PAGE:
George has something on his back and others are gossipping about a photo of George W. in the first debate that shows something apparently under his suit jacket. Of course the implication is that he has a tiny radio transmitter and that he's cheating on the debate questions.

Spread the news! George W Bush is so dumb he has to cheat! Don't take him seriously--he's not very bright. Yes, that's right: his IQ is lower than Kerry's! Repeat as needed.

Wednesday, October 06, 2004

Recruiting at Google

There's a huge billboard in downtown Seattle that says:

{ First 10 digit prime in consecutive digits of e }.com

If you look up the answer and go to

you get:

Congratulations. You've made it to level 2. Go to and enter Bobsyouruncle as the login and the answer to this equation as the password.






If you solve this you get the following URL:

Project Ocean: Stanford University And Google

Apparently there is this thing called Project Ocean: Stanford University And Google where the two orgs are teaming up to digitize the entire collection of the Stanford Library published before 1923 (books that are now copyright-free).

Google already has that can search books for you.

Measure how much electricity an appliance uses

Here's a device for calculating the amount of electricity a product actually uses: Kill a Watt (Killawatt) P3 - Reduce your power bill and save money

Cost is $25.50 after a coupon.


SCREEN IT! PARENTAL REVIEW: THE LEAGUE OF EXTRAORDINARY GENTLEMEN Washington Opens Digital Archives Washington Opens Digital Archives

Cool! The documents go all the way back to "the state's territorial period."

Personal blog by Pyra Labs founder

evhead might be an interesting personal blog. It's by Evan Williams, founder of Pyra Labs, the creators of Blogger.

Tuesday, October 05, 2004

Physics Illustrator for Tablet PC

Hey cool! Looks like Microsoft makes a free Physics Illustrator for Tablet PC. Reminds me of the old Macintosh program, Interactive Physics that let you draw various objects on your screen and give them a push to see where they land, all following the laws of Newtonian physics.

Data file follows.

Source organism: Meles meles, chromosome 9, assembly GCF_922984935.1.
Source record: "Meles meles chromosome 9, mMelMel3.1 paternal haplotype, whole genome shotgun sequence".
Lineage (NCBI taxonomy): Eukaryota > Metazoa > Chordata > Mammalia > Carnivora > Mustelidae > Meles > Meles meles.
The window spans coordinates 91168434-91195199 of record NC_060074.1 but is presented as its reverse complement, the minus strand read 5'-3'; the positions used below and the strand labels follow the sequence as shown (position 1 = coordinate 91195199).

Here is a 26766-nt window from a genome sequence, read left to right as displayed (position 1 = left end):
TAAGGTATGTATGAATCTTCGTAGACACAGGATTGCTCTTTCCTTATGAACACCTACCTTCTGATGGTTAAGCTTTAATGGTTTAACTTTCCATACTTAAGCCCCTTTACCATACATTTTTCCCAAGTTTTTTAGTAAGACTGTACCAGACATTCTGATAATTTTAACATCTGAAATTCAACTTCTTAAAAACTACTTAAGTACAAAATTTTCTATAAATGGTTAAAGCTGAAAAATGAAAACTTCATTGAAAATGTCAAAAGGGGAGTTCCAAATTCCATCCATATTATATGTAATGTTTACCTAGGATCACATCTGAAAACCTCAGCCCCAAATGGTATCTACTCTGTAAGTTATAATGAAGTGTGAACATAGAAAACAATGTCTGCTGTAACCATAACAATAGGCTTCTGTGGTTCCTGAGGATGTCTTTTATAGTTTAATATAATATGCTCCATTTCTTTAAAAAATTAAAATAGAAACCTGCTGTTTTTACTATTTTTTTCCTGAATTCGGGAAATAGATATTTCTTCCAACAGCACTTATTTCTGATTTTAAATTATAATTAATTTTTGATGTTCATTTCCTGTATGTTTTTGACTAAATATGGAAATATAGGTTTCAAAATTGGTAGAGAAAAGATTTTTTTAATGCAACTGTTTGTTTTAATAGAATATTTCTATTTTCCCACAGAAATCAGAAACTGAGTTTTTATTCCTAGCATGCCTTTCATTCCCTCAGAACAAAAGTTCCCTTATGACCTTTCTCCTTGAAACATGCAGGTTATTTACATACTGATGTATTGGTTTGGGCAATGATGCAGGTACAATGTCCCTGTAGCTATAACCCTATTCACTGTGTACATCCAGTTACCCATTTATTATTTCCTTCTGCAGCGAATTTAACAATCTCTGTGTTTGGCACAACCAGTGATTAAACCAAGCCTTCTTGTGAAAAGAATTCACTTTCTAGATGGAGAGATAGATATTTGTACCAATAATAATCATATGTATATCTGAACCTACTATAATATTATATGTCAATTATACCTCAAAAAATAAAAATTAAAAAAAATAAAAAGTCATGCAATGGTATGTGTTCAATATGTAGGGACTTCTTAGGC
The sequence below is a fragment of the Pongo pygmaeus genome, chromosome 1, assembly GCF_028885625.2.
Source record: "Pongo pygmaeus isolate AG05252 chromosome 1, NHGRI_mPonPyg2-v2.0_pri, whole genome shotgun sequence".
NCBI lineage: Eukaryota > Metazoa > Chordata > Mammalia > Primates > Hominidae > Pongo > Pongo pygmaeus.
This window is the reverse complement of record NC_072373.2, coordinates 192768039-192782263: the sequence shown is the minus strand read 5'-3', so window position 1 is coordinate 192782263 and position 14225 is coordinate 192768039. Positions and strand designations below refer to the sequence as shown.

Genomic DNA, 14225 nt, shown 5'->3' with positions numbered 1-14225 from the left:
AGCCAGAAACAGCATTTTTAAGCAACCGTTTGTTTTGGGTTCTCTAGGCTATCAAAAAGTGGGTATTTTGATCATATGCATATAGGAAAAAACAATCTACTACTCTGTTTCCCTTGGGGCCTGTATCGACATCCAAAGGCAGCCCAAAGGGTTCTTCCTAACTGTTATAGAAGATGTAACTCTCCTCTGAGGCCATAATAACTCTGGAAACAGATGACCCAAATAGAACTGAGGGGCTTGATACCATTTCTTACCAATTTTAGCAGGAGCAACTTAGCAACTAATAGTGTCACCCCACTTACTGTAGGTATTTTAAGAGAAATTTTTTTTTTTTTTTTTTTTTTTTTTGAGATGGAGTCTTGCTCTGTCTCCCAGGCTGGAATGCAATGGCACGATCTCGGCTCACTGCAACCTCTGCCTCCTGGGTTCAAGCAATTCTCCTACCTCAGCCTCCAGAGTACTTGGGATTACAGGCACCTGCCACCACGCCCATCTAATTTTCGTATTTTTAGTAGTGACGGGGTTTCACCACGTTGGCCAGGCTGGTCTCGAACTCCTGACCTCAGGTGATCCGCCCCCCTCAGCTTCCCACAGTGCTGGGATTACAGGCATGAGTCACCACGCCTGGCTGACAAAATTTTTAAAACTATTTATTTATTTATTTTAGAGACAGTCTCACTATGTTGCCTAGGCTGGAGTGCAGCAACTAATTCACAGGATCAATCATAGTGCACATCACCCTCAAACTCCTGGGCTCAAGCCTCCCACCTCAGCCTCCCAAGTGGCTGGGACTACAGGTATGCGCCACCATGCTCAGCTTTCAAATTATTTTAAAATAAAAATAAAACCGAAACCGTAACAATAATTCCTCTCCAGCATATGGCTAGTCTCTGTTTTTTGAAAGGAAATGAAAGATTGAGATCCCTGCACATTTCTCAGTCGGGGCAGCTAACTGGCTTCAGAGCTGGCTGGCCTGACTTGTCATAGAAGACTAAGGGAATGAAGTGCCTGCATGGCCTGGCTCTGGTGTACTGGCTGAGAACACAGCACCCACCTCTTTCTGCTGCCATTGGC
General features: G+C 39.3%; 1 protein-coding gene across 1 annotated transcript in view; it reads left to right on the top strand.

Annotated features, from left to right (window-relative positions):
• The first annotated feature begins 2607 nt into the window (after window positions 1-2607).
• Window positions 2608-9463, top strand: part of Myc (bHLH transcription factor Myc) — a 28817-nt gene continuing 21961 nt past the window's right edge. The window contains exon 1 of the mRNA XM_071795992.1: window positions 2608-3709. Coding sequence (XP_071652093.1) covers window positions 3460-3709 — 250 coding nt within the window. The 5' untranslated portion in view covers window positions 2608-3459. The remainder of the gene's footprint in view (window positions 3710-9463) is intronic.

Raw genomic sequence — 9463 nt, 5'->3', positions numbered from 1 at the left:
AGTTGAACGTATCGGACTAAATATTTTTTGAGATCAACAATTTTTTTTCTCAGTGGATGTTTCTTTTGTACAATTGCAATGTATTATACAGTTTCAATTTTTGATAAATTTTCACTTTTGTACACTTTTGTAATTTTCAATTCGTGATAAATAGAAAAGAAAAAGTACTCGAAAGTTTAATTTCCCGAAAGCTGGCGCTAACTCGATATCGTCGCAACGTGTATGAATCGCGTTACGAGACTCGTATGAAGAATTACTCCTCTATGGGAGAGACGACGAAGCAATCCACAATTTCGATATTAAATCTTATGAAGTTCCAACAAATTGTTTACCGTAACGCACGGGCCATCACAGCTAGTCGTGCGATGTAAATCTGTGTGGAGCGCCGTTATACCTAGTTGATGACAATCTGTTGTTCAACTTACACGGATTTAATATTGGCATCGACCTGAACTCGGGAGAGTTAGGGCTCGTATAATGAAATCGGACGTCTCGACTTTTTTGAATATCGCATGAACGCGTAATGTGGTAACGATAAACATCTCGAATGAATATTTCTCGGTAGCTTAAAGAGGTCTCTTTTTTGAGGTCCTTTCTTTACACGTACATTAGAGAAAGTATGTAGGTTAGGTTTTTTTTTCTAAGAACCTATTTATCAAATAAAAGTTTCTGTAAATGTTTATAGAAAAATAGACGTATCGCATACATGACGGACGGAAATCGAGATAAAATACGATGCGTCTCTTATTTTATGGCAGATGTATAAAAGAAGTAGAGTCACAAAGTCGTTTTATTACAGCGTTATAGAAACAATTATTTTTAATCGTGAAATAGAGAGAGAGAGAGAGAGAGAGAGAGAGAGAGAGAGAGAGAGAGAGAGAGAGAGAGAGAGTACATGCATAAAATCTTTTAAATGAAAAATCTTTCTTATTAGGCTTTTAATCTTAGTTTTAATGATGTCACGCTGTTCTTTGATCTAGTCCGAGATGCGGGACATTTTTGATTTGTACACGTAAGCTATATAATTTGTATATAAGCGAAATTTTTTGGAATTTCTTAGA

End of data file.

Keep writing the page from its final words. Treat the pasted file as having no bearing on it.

Obesity: the next big drug target - New Weight-Loss Drugs Are Under Development gives a list of new drugs under development to combat obesity:

Meridia: Abbott Laboratories Appetite suppressant
Xenical: Hoffmann-La Roche Inc. Blocks the absorption of fat
Acomplia*: Sanofi-Aventis SA Reduces overactivity in the body's system that regulates food intake and energy expenditure
PYY (3-36) Nasal Spray* Nastech Pharmaceutical Company Inc. Binds to receptors in the hypothalamus of the brain to signal satiety

Supplements to avoid (R) has this handy list of "nutritional" supplements that have been linked to various physical problems. They're not really "nutritional" of course, but many people take them, thinking they are natural or organic remedies to various aches and pains.

Monday, October 04, 2004

The Celsius 41.11

Well lookee here, somebody finally made a movie to counter Michael Moore's: The Celsius 41.11 Interactive Media Center - A Citizens United Production.

Celsius 41.11 is the temperature at which the brain starts to die.

Sunday, October 03, 2004

NYTimes about companies that do home video editing

The New York Times > Technology > Circuits > For Neglected Video, a Hollywood Touch

lists Pergamon, in Portland Ore., plus FamilyMemoriesVideo as examples of a cottage industry of companies that will edit your home videos ($50-$2000 depending on the amount of time in the finished product).

Other companies: YesVideo and

Amazon adds $1B to the Variety Revolution

Virginia Postrel of says what I mean: the variety revolution is making us all richer in ways not usually reflected in mainstream economic statistics.

She shows calculations about the "consumer surplus", the extra benefit to consumers when the precise item they want can be purchased for less money than they're willing to pay, is $1B at In other words, there are obscure books for which I'd be willing to pay extra to buy, and I only found them because of the Internet, where I'm able to buy them at the normal price.

You can find the author of the paper, Erik Brynjolfsson from MIT, at

Friday, October 01, 2004

Kerry Wins Debate

Kerry Wins Debate according to the instant polling conducted by Gallup last night. But interestingly, the very same polling shows that the debate viewers still think Bush would do a better job in Iraq or as Commander in Chief.